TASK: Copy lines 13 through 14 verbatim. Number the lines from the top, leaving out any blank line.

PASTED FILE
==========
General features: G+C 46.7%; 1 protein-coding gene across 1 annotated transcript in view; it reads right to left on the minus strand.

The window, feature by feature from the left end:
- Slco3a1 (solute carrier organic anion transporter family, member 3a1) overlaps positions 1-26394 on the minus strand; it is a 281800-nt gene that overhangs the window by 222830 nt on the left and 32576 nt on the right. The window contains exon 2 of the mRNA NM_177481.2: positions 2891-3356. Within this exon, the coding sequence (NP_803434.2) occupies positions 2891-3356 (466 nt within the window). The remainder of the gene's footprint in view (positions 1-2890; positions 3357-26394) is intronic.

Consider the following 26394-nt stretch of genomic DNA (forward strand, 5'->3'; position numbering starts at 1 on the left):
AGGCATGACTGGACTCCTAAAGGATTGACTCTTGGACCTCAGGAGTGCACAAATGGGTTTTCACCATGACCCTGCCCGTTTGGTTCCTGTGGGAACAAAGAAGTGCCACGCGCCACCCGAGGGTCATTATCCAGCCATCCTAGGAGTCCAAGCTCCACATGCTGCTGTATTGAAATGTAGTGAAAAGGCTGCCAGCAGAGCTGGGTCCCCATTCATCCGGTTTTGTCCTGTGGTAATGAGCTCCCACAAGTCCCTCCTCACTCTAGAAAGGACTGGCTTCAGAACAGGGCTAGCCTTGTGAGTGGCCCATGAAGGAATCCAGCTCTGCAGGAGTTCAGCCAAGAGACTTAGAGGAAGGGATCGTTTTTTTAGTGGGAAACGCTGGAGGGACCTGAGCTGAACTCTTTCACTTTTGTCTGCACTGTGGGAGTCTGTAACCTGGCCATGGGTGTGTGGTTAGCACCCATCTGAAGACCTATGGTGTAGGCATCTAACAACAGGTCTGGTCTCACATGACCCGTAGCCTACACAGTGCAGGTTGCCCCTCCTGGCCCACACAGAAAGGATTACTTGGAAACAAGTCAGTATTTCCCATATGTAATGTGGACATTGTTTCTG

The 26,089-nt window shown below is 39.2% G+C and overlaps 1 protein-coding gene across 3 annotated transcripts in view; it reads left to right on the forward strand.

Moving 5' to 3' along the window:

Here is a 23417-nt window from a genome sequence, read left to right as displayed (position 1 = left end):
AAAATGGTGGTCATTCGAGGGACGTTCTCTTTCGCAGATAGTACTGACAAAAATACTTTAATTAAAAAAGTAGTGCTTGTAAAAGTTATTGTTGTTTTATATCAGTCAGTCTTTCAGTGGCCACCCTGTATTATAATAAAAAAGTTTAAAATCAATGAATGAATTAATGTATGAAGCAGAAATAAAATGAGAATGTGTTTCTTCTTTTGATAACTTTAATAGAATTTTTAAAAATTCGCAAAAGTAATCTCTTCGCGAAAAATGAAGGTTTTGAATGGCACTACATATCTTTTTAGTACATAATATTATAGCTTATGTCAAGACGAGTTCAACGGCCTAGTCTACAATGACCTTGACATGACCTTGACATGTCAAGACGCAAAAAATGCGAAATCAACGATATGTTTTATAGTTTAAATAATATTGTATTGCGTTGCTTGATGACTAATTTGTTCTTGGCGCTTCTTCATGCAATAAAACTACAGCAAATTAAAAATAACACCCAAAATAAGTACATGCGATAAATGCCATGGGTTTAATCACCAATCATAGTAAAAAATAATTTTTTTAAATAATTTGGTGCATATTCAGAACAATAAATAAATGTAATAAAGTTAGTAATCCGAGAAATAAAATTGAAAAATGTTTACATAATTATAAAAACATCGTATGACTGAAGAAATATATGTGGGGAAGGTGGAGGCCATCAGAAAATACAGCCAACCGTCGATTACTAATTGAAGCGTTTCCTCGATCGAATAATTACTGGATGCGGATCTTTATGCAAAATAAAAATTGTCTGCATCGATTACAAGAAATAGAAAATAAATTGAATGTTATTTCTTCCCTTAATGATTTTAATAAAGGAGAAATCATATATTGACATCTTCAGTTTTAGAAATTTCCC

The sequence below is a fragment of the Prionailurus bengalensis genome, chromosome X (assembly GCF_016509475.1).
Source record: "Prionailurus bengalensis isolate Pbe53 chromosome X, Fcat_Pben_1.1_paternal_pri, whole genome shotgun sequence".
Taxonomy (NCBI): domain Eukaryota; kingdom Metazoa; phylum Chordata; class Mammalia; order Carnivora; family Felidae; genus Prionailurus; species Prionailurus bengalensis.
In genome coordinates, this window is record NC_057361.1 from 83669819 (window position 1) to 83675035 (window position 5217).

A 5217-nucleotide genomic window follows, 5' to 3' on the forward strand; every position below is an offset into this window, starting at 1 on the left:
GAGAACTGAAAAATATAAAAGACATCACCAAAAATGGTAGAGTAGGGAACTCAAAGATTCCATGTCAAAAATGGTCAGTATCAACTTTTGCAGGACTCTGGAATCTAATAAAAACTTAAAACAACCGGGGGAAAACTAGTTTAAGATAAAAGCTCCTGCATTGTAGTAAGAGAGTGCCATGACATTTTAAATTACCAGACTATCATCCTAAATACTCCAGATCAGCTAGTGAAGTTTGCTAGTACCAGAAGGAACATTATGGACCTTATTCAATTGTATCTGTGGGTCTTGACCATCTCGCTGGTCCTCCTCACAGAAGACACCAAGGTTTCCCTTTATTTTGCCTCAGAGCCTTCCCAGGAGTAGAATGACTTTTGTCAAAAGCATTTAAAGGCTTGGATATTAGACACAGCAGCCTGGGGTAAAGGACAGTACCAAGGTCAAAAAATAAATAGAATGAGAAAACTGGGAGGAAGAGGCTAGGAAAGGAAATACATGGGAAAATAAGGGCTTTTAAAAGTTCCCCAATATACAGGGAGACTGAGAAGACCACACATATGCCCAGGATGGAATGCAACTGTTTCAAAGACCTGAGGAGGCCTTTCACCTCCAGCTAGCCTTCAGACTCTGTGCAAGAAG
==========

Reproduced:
In genome coordinates, this window is record NC_057361.1 from 83669819 (window position 1) to 83675035 (window position 5217).

A 5217-nucleotide genomic window follows, 5' to 3' on the forward strand; every position below is an offset into this window, starting at 1 on the left: